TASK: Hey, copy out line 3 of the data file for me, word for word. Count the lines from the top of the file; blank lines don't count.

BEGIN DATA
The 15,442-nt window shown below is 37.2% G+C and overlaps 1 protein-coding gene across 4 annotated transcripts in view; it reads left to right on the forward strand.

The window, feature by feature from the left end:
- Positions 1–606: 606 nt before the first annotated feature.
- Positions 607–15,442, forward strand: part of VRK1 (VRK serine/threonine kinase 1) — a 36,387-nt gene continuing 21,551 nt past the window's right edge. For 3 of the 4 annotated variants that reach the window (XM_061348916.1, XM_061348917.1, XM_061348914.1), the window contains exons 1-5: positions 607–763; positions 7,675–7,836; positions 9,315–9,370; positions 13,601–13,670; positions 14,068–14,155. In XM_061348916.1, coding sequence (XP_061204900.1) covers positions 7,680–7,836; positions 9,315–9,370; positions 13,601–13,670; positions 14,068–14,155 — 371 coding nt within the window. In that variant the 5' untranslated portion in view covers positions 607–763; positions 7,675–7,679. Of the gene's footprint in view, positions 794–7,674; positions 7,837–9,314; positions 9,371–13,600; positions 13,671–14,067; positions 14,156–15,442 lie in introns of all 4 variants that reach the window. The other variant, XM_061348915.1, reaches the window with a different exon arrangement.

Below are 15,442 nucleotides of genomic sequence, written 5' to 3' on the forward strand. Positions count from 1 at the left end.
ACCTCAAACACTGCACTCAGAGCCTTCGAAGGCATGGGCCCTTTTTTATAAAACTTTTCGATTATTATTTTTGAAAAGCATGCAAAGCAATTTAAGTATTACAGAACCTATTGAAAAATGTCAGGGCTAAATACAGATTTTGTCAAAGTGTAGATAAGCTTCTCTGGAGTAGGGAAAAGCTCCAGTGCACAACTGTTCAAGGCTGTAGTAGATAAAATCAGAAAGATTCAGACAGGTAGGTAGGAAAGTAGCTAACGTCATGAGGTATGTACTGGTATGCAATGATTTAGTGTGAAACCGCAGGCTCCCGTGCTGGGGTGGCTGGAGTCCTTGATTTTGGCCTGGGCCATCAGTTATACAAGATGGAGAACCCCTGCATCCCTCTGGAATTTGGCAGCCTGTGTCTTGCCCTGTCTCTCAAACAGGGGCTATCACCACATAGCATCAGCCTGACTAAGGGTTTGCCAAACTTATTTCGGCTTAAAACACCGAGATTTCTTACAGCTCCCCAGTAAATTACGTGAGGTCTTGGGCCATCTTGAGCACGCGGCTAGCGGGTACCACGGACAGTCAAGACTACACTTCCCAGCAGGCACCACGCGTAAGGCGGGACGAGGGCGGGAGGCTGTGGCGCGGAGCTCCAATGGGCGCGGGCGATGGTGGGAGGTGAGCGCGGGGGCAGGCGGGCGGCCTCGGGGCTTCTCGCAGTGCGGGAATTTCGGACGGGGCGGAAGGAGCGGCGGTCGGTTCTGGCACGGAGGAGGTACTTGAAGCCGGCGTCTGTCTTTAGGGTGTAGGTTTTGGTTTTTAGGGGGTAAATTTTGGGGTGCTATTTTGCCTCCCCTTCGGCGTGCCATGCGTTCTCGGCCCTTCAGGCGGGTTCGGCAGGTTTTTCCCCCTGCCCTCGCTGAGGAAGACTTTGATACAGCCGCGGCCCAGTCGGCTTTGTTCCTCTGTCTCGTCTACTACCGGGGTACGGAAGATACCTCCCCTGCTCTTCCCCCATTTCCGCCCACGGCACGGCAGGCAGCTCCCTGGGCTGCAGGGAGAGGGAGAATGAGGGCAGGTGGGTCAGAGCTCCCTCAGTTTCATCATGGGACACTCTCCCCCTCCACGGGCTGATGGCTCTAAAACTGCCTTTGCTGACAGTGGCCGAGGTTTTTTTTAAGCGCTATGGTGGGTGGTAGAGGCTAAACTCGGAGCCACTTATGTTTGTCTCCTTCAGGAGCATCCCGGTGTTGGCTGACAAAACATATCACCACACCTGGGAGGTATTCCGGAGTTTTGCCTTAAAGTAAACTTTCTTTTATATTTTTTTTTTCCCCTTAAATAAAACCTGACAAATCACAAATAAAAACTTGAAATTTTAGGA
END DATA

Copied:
- Positions 1–606: 606 nt before the first annotated feature.